cities can compete with this city’s musical quality and variety.
three active functioning opera companies, in addition to several
symphony orchestras, including the venerable Berlin Philharmonic,
Berlin’s rich choice of musical offerings can easily overwhelm
the casual visitor. I had this fortunate experience some weeks
ago during a visit to Berlin, when I enjoyed some of these rewarding
At the Deutsche Opera, a revival of Wagner’s Tannhauser
with the American John Fredric West in the title role was particularly
enjoyable. Singing with assurance and dignity, West gave a magnificent
portrayal of the role. Venus was sung by Nadja Michael and Elizabeth
by Eva Johansson, both gave very commendable performances. At
the very outset, Johansson tended to strain with her fortissimo
passages, but she rapidly settled into the role. The other principals,
including Markus Bruck as Wolfram and Stephen Milling as the Landgraf,
were up to the demand of their roles. The production by Gotz Friedrich
and the staging and costumes by Rolf Glittenberg were modern and
tasteful, the scenes in the Venusburg being particularly effective.
Conductor Marc Albrecht showed his skill at supporting his singers
while allowing the orchestra to express itself to the maximum.
The revival of Handel’s operatic masterpieces continues. The Komische
Opera staged his opera Tamerlano composed in 3 weeks in 1724.
Although a brutal leader, Tamerlano (Timur) is portrayed by Handel
with dignity and charisma. Indeed, his personality is sufficiently
winning to jeopardize the love between Asteria, daughter of Bejazet
and the Greek Prince Andronico. Tamerlano holds captive Bejazet,
the Turkish emir whose country he has conquered. Asteria begs
Tamerlano to release her father. This he will do if Asteria agrees
to marry him, even though he is engaged to the princess Irene.
This demanding opera requires two countertenors. The Komische
Opera certainly delivered the goods and provided two outstanding
artists, Axel Kohler in the role of Tamerlano and the Australian,
Graham Pushee as Andronico. Both were superb and kept the audience
in thrall. These artists both had the remarkable ability to move
from a forceful middle register to high notes whilst maintaining
full tone. The rest of the cast was also exemplary. Peter Bronder
as the sultan Bajazet brought the required mixture of a regal
presence and pathos to the role. His final aria before his suicide
was one of the highlights of the evening. Produced by David Alden
with staging by Charles Edwards, this was a handsome production.
Michael Hofstetter’s conducting was vigorous and produced committed
playing from the orchestra, while allowing the singers ample freedom
of phrasing and expression.
While the Staatsoper were on an official tour of Japan, their
house hosted a performance of Haydn’s comic opera Il Mondo della
Luna, in a joint production from the Innsbruck Festival. This
opera, based on Goldoni’s witty farce, is a forerunner of Mozart’s
Cosi fan Tutte. In the plot, the astronomer, Ecclitico and his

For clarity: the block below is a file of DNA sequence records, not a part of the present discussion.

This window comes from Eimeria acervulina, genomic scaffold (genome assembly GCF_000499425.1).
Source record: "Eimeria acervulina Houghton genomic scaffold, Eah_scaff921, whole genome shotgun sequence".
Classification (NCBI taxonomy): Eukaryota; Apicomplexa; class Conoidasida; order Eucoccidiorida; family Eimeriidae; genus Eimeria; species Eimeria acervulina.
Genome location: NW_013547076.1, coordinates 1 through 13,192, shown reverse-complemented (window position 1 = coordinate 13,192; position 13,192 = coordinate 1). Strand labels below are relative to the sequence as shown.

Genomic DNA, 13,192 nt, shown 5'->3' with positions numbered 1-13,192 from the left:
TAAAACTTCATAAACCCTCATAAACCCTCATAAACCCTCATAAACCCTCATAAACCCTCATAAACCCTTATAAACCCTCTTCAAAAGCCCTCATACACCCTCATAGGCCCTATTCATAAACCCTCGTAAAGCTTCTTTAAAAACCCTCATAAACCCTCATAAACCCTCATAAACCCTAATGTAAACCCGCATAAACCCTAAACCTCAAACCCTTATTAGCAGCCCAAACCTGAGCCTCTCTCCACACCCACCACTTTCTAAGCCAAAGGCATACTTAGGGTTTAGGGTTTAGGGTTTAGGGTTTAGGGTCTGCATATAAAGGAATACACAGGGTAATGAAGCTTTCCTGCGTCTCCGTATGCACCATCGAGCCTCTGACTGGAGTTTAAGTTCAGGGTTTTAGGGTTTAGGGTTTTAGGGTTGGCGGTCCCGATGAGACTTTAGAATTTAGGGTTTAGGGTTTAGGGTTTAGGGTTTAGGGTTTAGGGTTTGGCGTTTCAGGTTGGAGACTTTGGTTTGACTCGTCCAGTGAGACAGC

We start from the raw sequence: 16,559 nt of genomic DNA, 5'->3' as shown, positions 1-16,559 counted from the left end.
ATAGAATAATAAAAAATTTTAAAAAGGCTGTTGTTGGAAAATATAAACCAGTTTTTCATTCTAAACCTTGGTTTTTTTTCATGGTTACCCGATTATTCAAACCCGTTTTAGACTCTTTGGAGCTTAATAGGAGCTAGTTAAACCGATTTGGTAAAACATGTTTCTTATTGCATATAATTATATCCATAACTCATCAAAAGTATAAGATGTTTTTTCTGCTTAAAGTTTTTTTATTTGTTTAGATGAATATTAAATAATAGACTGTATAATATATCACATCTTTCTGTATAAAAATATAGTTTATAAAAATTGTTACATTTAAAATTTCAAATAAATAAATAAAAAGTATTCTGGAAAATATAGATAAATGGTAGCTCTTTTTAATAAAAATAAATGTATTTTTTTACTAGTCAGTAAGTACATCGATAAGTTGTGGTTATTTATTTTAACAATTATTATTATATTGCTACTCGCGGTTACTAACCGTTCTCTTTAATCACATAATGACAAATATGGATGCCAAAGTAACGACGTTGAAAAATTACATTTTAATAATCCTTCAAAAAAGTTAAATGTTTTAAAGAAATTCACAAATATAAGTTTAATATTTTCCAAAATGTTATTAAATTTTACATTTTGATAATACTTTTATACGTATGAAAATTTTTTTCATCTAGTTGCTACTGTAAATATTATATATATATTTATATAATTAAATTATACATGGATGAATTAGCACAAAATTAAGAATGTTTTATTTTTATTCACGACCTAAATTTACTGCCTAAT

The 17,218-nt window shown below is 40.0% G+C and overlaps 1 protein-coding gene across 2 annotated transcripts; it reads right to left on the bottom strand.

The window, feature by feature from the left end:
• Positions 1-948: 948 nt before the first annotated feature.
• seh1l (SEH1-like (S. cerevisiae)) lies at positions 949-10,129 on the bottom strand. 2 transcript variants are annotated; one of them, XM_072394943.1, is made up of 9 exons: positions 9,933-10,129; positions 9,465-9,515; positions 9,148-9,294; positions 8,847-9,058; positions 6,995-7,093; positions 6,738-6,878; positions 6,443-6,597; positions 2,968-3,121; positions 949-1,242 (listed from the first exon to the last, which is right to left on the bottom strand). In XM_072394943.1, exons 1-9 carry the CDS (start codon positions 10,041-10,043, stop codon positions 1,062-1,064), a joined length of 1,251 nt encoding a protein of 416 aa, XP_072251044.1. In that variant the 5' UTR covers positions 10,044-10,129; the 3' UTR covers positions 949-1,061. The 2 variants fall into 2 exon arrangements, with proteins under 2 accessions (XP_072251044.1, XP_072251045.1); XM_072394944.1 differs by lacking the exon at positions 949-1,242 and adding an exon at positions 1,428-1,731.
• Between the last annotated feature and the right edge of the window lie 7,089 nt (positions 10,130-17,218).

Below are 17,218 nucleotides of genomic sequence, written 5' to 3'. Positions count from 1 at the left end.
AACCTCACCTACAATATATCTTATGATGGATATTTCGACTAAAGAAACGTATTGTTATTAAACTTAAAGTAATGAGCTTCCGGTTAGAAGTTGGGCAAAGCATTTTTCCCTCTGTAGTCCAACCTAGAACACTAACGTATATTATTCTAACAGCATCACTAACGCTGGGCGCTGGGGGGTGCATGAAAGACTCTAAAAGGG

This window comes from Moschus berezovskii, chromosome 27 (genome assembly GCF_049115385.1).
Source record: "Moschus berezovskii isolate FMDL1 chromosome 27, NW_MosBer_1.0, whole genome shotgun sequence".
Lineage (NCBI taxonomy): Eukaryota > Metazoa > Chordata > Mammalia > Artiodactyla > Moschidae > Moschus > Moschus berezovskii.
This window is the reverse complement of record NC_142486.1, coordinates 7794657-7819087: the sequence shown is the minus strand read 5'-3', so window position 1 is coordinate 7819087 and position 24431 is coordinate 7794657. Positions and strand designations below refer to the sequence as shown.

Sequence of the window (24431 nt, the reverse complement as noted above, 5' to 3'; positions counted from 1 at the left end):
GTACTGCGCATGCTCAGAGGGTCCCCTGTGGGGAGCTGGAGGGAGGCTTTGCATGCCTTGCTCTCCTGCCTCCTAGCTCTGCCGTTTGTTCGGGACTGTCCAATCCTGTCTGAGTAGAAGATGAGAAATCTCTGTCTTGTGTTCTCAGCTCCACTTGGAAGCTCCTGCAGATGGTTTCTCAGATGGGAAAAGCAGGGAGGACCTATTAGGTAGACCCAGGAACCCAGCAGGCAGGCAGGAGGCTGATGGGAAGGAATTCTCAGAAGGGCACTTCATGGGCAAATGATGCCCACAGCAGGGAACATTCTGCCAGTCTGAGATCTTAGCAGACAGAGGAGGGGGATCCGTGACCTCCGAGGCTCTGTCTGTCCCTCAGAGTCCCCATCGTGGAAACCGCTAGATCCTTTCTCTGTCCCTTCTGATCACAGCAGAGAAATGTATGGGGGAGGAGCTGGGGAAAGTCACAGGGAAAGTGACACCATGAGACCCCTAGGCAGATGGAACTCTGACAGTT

accomplices, Ernesto and Cecco persuade a simpleton, the old man
Buonofede, to take a trip to the moon. The aim is to hoodwink
the old man into allowing Ecclitico to marry his daughter, Clarice,
and Cecco to marry the second daughter, Flaminia. In the end,
Buonofede gets deservedly duped for his stupidity. This far-fetched
plot requires much imagination and ingenuity to stage effectively.
Karoline Gruber’s stage direction went for overkill. In place
of Haydn’s nymphs and shepherds, the scene on the moon was replete
with transvestites in fanciful costumes. Rene Jacobs, the Belgian
conductor who has made baroque operas his speciality managed to
coax the maximum out of the Akademie fur alte Musik Berlin, but
there were nevertheless some rough passages. All principal singers
acquitted themselves admirably, particularly noteworthy being
Kobie van Rensburg as the astronomer Ecclitico and the bass Enzo
Capuano as the old father, Buonofede.
Finally, I attended a performance of the Berlin Philharmonic under
their director, Claudio Abbado. Abbado certainly pulled out all
the stops with a masterful performance of two minor works by two
great composers. Beethoven’s Fantasia for Piano, Choir and
Orchestra consists of an introduction for piano solo, several
variations for piano and orchestra and a short choral conclusion.
This was a forerunner of the composer’s ninth symphony. Mendelssohn’s
second symphony with thee instrumental movements, followed by
a multi-sectional finale with chorus and soloists, is openly modeled
on Beethoven’s ninth. Mendelssohn’s symphony, known as the Lobgesang
or Song of Praise, was composed to honor the 400 anniversary of
Guttenberg’s invention of printing. Although the work has not
been without its defenders, few other nineteenth century symphonies
have provoked such criticism. In this performance, Maurizio Pollini
put his expected masterful stamp on the Beethoven, and together
with Claudio Abbado, this proved to be a magisterial and unforgettable
partnership. Sopranos Karita Mattila and Lioba Braun and tenor
Peter Seiffert all gave creditable and vocally impressive performances
in both works, although the highest accolades must go to Karita
Abbado’s tenure with the Berlin Philharmonic is drawing to a close.
Under his guidance the orchestra’s brilliance has remained untarnished.
It is possible that they even play with more warmth and passion
than ever. Abbado’s predecessor, Herbert van Karajan, refused
to have women players in the orchestra. Today he would turn in
his grave: I counted 12 female instrumentalists.#
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